09 yz450f smoking

so about 8 months ago i put a new piston/rings in my 09 yz450f and i didnt change the timing chain. well the chain slipped bike jumped time and did a number on my valves. i just put new intake valves, valve guids, springs, and seals and i went and rode it today and its smoking. the piston only has about 10 hours on it so i dont think thats the problem, its got a new gasket kit and the head is torqued corectly and im not loosing any coolant or oil. im basically out of ideas so any help would be great

Edited by evanjensen242

First, you need to determine if it's smoke or steam. Not too hard to tell. Steam from coolant has a distinct "peppery" smell, and disappears into the air fairly quickly, especially if it's hot out. Smoke doesn't vanish, it has to drift away instead, and will have a burned oil smell.

Oil smoke can only come from 3 places: rings, valve guide seals, or the head gasket. When you "did a number on the valves", did you check to see if any of the guides were loosened in the process? The bending may have affected them. Did you remove the cylinder and check to see if any of the rings are pinched in the grooves, or any other damage done to the bore?

Just some stuff to look at.

I put new valve guides in it since one was cracked so i did all 3 the cylinder was fine and the rings were seated. And the gaskets and seals are new so i don't know how they could be leaking

If your not losing any oil or coolant take a look in the muffler, the packing my be burning.

In my opinion you should take the entire valve train and top end apart and examine them. The service manuals gives specs for each part within the engine so you should check to make sure all the parts are in the shapes they need to be as well as if they should be replaced or not. That's the only way you can find the exact root of the problem.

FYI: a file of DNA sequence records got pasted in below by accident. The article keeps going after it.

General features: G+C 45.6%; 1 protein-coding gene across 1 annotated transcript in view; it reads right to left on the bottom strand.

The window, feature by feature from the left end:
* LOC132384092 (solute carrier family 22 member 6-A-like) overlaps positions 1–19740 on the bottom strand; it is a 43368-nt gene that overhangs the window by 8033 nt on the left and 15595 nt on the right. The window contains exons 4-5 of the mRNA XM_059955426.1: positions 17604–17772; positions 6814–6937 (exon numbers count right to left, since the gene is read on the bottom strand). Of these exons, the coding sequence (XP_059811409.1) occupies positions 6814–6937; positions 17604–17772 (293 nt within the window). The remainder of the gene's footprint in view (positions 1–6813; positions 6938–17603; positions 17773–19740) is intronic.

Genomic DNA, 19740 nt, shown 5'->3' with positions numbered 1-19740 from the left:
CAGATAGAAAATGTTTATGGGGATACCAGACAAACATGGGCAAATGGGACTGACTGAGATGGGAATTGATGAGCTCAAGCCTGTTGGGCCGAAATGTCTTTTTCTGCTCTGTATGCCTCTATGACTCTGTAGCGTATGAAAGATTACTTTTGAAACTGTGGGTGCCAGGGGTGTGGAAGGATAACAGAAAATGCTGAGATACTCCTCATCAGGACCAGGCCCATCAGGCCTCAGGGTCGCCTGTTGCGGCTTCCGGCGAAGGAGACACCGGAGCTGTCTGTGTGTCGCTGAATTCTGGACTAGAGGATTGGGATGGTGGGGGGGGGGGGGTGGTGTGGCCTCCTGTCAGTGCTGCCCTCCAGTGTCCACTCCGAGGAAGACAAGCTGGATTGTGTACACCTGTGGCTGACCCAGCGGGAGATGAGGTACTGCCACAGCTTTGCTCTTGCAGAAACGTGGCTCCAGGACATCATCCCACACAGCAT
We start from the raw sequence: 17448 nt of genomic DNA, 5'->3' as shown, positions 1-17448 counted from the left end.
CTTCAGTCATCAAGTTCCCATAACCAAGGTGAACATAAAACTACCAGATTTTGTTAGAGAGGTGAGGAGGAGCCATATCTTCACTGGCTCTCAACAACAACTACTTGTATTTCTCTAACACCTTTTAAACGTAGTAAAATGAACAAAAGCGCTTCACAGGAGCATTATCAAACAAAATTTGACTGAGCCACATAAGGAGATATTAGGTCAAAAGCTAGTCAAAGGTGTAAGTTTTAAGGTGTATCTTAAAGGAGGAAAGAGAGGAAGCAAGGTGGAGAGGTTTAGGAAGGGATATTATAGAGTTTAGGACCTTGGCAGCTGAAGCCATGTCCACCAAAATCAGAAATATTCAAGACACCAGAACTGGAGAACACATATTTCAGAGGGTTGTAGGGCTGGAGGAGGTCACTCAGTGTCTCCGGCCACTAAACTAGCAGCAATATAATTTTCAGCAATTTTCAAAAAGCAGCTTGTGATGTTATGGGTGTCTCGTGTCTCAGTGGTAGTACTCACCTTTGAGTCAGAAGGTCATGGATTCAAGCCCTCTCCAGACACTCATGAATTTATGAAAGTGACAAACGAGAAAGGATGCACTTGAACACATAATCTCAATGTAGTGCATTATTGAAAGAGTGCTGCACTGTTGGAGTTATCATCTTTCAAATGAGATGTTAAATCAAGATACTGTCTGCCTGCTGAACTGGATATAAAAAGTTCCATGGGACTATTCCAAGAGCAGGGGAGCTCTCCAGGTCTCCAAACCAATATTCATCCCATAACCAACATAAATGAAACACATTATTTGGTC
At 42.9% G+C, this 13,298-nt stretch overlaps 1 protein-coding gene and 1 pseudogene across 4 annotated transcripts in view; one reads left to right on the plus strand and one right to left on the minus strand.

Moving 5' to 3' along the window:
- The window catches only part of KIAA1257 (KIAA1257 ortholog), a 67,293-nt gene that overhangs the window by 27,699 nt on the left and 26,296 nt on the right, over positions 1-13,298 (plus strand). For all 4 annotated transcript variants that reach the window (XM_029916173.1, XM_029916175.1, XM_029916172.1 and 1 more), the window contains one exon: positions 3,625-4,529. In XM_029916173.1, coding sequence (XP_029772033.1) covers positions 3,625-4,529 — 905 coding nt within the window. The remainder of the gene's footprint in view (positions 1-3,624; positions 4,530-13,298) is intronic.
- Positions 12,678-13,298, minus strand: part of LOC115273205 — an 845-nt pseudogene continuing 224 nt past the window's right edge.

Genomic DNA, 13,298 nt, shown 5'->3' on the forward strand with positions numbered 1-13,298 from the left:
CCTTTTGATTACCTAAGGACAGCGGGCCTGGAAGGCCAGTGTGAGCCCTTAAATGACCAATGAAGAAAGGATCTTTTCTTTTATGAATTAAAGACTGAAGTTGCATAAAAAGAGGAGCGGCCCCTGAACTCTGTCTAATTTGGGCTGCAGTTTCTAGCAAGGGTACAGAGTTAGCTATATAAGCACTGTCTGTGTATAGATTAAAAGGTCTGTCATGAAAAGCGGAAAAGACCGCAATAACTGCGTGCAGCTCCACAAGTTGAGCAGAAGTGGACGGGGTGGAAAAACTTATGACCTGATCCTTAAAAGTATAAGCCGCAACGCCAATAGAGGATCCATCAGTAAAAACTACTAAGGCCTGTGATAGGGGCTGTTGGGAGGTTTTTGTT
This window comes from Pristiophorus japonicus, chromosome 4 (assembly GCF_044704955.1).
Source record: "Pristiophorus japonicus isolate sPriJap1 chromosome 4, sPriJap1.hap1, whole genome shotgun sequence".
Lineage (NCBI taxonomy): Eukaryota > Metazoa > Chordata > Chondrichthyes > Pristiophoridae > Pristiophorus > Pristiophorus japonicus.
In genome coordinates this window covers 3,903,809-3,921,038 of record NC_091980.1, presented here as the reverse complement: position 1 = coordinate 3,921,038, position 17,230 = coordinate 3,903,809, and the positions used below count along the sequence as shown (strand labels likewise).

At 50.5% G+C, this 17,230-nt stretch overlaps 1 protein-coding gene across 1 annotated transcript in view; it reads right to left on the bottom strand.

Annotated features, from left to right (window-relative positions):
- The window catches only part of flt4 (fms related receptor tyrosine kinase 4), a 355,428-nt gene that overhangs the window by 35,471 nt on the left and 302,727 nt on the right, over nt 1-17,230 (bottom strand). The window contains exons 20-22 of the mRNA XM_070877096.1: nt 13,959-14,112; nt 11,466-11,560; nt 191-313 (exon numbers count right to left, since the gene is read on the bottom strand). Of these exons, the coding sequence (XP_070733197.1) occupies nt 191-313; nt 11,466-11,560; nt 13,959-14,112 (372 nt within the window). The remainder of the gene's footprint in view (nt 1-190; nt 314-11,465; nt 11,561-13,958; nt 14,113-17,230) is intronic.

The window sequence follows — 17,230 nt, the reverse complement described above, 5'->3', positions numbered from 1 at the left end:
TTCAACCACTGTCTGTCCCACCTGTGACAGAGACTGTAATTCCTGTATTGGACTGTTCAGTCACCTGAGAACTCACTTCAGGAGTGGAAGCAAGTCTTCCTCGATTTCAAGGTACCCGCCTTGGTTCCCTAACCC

Is it smoking while running or is it just smoking upon the first start of the day. If its smoking on the first start its valve stem seals. If its smoking while running chances are its your oil rings. One could have easily came out of its ring groove during install. Or the end gaps are aligned on the oil ring. Either the oil ring scraper or one of the oil rail rings

A more common error is to overlap the ends of the oil ring expander. Rolling a ring out of the groove on assembly is only possible with the oil rings, and the bike wouldn't run more than an hour like that before the cylinder was destroyed, if it even ran. Not really that much room available.

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